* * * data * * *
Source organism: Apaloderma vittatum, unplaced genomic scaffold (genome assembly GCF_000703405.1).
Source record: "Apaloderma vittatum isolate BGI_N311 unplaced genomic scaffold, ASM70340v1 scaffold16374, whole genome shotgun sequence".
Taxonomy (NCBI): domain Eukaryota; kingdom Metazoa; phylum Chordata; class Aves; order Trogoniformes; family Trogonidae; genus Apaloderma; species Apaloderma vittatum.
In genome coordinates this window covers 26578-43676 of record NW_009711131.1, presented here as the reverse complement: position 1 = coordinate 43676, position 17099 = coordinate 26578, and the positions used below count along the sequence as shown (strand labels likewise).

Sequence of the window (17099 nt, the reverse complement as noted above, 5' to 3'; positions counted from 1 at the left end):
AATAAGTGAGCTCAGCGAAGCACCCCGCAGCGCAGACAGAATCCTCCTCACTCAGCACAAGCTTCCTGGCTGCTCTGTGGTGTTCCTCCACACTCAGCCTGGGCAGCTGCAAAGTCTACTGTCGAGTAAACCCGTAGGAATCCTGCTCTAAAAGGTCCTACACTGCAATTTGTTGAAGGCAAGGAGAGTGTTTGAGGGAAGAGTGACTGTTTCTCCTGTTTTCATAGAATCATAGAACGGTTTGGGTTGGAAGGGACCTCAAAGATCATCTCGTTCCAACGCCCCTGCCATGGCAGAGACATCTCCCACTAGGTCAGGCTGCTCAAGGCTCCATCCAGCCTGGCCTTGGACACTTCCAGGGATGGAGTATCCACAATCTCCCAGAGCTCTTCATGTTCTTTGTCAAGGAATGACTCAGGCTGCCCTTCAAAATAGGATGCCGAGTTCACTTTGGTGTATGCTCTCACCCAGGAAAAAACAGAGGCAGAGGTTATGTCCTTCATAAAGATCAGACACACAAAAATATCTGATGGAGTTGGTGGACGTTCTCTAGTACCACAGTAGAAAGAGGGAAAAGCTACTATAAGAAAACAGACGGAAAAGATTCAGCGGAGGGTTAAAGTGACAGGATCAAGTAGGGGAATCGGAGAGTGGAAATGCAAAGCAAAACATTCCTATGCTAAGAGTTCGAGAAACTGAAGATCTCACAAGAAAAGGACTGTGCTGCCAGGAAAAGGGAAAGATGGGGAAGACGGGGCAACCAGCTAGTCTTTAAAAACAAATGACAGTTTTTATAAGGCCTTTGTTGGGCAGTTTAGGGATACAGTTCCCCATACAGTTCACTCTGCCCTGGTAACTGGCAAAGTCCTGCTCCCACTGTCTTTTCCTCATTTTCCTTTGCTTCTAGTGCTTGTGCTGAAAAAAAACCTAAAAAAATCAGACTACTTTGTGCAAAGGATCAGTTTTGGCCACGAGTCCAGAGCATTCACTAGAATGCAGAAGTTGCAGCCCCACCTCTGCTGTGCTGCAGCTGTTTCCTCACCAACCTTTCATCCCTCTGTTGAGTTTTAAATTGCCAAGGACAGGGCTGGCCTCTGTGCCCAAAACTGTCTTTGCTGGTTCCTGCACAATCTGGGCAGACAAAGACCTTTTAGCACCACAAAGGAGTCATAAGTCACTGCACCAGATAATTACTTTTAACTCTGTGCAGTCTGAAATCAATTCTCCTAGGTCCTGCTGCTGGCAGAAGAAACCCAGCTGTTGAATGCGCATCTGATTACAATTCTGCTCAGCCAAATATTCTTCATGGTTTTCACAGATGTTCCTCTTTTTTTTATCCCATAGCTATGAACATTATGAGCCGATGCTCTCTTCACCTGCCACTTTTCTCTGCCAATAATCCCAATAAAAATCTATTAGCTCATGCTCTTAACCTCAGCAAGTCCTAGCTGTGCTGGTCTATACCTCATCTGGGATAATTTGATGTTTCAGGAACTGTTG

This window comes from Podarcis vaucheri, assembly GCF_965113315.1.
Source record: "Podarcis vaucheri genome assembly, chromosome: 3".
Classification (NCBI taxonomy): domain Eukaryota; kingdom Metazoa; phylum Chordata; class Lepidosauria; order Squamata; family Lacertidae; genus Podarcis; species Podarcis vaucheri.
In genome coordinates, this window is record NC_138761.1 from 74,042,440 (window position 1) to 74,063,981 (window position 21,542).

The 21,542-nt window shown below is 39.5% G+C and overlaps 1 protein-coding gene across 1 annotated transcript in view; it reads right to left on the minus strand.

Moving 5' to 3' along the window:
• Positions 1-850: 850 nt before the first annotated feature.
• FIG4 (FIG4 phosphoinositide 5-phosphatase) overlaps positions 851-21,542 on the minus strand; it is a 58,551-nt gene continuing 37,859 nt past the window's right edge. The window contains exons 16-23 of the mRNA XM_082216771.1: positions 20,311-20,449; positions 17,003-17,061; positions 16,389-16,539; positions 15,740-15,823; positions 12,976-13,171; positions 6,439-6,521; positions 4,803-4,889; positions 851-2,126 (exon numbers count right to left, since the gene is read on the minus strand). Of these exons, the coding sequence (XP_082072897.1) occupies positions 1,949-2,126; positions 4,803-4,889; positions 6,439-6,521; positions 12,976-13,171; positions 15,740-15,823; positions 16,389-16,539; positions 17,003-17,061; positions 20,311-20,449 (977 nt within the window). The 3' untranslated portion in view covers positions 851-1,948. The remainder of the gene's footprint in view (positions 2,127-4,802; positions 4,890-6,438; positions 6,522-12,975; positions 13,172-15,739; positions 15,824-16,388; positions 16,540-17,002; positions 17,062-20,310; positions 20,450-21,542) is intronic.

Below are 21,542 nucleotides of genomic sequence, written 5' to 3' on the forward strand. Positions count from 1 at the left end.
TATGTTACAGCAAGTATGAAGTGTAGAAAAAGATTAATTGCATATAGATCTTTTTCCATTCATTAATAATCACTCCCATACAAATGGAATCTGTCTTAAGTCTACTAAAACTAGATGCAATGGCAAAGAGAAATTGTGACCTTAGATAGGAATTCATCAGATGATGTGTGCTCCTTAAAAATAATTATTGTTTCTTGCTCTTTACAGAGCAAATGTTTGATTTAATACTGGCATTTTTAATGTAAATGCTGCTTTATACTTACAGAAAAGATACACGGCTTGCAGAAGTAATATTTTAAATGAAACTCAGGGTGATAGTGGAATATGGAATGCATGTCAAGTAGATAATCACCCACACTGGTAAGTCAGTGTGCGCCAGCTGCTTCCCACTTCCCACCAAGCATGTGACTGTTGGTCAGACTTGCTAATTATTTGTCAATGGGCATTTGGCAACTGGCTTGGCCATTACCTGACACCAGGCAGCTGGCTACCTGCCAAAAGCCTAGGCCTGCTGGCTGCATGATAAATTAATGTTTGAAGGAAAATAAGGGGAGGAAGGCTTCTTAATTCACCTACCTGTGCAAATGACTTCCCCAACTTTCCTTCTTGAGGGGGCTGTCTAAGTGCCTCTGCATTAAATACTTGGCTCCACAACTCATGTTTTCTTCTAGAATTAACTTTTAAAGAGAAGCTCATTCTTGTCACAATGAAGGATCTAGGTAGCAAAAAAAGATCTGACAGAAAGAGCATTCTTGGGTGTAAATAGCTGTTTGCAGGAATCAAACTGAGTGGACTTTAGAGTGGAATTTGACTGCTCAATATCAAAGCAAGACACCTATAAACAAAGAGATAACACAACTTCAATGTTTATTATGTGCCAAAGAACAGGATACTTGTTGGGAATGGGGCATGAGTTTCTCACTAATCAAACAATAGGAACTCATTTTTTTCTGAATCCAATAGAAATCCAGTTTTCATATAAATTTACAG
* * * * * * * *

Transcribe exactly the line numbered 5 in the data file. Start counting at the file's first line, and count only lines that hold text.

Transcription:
Sequence of the window (17099 nt, the reverse complement as noted above, 5' to 3'; positions counted from 1 at the left end):